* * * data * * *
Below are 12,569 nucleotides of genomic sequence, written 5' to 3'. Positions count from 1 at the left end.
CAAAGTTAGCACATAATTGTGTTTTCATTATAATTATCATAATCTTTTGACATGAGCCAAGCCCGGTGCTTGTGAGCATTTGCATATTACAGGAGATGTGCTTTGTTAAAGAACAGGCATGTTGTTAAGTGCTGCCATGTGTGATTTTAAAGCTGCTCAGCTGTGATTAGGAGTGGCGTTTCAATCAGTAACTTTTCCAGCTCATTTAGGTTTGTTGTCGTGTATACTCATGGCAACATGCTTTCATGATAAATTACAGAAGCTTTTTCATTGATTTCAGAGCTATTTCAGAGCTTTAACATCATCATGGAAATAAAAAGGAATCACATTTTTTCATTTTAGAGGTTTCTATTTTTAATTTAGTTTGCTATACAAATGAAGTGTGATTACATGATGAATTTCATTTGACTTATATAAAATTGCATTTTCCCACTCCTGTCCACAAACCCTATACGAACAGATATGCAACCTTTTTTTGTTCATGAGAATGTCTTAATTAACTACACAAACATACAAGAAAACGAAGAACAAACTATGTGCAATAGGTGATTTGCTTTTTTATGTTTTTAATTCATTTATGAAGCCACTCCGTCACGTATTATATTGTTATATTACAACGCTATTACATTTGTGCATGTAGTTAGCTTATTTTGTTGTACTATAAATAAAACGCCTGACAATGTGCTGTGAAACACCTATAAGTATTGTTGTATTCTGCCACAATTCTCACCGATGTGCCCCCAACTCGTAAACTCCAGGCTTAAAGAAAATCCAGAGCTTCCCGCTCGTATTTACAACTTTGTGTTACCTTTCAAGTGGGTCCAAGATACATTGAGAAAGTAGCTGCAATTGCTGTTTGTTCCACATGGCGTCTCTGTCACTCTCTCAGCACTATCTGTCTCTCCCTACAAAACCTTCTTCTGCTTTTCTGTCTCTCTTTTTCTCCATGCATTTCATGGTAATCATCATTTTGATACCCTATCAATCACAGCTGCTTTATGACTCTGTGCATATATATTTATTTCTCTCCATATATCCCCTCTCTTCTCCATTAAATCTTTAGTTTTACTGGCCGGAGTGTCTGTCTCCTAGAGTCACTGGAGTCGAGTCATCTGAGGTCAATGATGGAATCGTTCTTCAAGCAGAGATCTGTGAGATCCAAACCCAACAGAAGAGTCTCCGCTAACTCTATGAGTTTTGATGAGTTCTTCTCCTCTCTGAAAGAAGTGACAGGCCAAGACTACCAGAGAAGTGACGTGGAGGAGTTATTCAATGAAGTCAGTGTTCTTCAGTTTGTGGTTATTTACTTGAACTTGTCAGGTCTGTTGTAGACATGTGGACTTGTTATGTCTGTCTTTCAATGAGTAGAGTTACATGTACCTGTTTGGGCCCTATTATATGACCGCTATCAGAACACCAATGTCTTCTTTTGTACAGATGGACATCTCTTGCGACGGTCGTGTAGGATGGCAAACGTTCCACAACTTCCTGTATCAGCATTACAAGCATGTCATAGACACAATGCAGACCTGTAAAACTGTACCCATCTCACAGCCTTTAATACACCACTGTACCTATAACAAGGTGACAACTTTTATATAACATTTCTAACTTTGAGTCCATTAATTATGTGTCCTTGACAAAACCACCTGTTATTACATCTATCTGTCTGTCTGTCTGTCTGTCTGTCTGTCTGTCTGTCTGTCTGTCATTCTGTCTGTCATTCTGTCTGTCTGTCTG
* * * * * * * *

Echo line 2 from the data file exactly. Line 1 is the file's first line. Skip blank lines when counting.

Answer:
CAAAGTTAGCACATAATTGTGTTTTCATTATAATTATCATAATCTTTTGACATGAGCCAAGCCCGGTGCTTGTGAGCATTTGCATATTACAGGAGATGTGCTTTGTTAAAGAACAGGCATGTTGTTAAGTGCTGCCATGTGTGATTTTAAAGCTGCTCAGCTGTGATTAGGAGTGGCGTTTCAATCAGTAACTTTTCCAGCTCATTTAGGTTTGTTGTCGTGTATACTCATGGCAACATGCTTTCATGATAAATTACAGAAGCTTTTTCATTGATTTCAGAGCTATTTCAGAGCTTTAACATCATCATGGAAATAAAAAGGAATCACATTTTTTCATTTTAGAGGTTTCTATTTTTAATTTAGTTTGCTATACAAATGAAGTGTGATTACATGATGAATTTCATTTGACTTATATAAAATTGCATTTTCCCACTCCTGTCCACAAACCCTATACGAACAGATATGCAACCTTTTTTTGTTCATGAGAATGTCTTAATTAACTACACAAACATACAAGAAAACGAAGAACAAACTATGTGCAATAGGTGATTTGCTTTTTTATGTTTTTAATTCATTTATGAAGCCACTCCGTCACGTATTATATTGTTATATTACAACGCTATTACATTTGTGCATGTAGTTAGCTTATTTTGTTGTACTATAAATAAAACGCCTGACAATGTGCTGTGAAACACCTATAAGTATTGTTGTATTCTGCCACAATTCTCACCGATGTGCCCCCAACTCGTAAACTCCAGGCTTAAAGAAAATCCAGAGCTTCCCGCTCGTATTTACAACTTTGTGTTACCTTTCAAGTGGGTCCAAGATACATTGAGAAAGTAGCTGCAATTGCTGTTTGTTCCACATGGCGTCTCTGTCACTCTCTCAGCACTATCTGTCTCTCCCTACAAAACCTTCTTCTGCTTTTCTGTCTCTCTTTTTCTCCATGCATTTCATGGTAATCATCATTTTGATACCCTATCAATCACAGCTGCTTTATGACTCTGTGCATATATATTTATTTCTCTCCATATATCCCCTCTCTTCTCCATTAAATCTTTAGTTTTACTGGCCGGAGTGTCTGTCTCCTAGAGTCACTGGAGTCGAGTCATCTGAGGTCAATGATGGAATCGTTCTTCAAGCAGAGATCTGTGAGATCCAAACCCAACAGAAGAGTCTCCGCTAACTCTATGAGTTTTGATGAGTTCTTCTCCTCTCTGAAAGAAGTGACAGGCCAAGACTACCAGAGAAGTGACGTGGAGGAGTTATTCAATGAAGTCAGTGTTCTTCAGTTTGTGGTTATTTACTTGAACTTGTCAGGTCTGTTGTAGACATGTGGACTTGTTATGTCTGTCTTTCAATGAGTAGAGTTACATGTACCTGTTTGGGCCCTATTATATGACCGCTATCAGAACACCAATGTCTTCTTTTGTACAGATGGACATCTCTTGCGACGGTCGTGTAGGATGGCAAACGTTCCACAACTTCCTGTATCAGCATTACAAGCATGTCATAGACACAATGCAGACCTGTAAAACTGTACCCATCTCACAGCCTTTAATACACCACTGTACCTATAACAAGGTGACAACTTTTATATAACATTTCTAACTTTGAGTCCATTAATTATGTGTCCTTGACAAAACCACCTGTTATTACATCTATCTGTCTGTCTGTCTGTCTGTCTGTCTGTCTGTCTGTCTGTCTGTCATTCTGTCTGTCATTCTGTCTGTCTGTCTG